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NGSS Alignment - Lesson 6.6

Using Chemical Change to Identify an Unknown

MS-PS1-2. Analyze and interpret data on the properties of substances before and after the substances interact to determine if a chemical reaction has occurred.

MS-PS1-5. Develop and use a model to describe how the total number of atoms does not change in a chemical reaction and thus mass is conserved.

Disciplinary Core Ideas

PS1.A: Structure and Properties of Matter

  • Substances react chemically in characteristic ways. In a chemical process, the atoms that make up the original substances are regrouped into different molecules, and these new substances have different properties from those of the reactants. (MS-PS1-2), (MS-PS1-5)
Students see that each of four substances has a different set of reactions with four different test liquids. Students discover that substances react chemically in characteristic ways. Students use their observations to identify an unknown substance.

Science and Engineering Practices

Developing and Using Models

  • Develop a model to describe unobservable mechanisms. (MS-PS3-2)

Planning and carrying out investigations

Analyzing and interpreting data

Engaging in argument from evidence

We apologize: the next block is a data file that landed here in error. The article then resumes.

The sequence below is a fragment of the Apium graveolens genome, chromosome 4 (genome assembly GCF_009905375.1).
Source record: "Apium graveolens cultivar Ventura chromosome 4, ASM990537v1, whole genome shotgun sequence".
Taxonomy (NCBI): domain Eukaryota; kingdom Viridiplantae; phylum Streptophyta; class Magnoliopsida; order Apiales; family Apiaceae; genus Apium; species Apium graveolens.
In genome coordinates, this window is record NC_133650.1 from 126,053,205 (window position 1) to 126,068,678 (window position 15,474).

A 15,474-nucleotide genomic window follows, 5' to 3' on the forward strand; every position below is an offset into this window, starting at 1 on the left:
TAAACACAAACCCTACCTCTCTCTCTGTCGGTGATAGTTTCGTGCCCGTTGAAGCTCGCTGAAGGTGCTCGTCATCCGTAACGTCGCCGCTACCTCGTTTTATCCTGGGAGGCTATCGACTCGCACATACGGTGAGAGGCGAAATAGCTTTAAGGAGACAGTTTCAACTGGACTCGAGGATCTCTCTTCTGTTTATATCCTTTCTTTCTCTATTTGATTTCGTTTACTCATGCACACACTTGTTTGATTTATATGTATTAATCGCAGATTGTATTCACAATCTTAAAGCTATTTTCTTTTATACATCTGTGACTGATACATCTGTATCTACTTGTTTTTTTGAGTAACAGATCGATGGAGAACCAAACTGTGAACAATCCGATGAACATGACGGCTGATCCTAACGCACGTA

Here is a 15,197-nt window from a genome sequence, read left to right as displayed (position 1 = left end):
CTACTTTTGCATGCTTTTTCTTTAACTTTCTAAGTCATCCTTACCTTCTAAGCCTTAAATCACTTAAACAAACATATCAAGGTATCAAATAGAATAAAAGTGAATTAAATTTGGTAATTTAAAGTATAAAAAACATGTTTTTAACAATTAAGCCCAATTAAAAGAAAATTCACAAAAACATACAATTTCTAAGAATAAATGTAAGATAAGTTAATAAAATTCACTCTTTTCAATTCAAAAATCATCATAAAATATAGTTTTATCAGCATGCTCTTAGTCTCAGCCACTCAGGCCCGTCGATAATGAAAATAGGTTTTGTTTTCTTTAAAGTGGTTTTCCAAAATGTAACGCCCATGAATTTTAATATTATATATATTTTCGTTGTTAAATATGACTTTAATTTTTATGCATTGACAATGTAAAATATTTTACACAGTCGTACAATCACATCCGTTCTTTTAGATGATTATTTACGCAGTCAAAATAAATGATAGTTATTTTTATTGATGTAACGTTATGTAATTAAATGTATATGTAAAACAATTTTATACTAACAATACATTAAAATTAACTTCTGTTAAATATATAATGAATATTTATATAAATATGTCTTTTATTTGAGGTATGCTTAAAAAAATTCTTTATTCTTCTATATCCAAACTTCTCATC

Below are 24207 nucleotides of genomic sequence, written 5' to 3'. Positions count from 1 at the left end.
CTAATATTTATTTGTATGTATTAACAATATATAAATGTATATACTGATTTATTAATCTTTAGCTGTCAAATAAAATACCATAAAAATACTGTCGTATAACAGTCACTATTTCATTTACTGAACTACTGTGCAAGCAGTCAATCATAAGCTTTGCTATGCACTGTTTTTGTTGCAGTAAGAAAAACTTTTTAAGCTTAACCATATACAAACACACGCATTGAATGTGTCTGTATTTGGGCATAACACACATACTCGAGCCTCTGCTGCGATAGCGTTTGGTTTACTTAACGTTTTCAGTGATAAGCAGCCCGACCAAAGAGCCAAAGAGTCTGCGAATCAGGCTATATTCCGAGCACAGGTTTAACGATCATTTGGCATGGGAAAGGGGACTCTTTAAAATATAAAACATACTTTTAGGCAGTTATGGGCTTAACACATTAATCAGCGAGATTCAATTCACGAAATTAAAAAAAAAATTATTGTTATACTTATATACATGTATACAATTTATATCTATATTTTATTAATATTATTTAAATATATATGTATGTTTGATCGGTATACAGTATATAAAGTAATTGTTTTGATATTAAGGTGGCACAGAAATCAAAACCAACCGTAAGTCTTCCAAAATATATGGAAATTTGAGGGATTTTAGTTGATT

Students investigate the question: Can the characteristic way substances react be used to identify an unknown powder? Students plan and conduct an investigation to test four known substances with four different test liquids to identify an unknown substance. After making and recording their observations, students conduct the same tests on the unknown substance and are able to identify the unknown. Students see molecular model illustrations of the different substances and see that they are composed of different atoms arranged in a specific way. Students use and further develop this molecular model and apply it to evidence they have observed to explain their observations on the molecular level and to answer the question to investigate.

Crosscutting Concepts

Cause and Effect

  • Cause and effect relationships may be used to predict phenomena in natural or designed systems. (MS-PS1-4)

Scale, Proportion, and Quantity

  • Time, space, and energy phenomena can be observed at various scales using models to study systems that are too large or too small. (MS-PS1-1)
Students reason that the different atoms composing different substances results in their characteristic observable reactions when test liquids are added to them.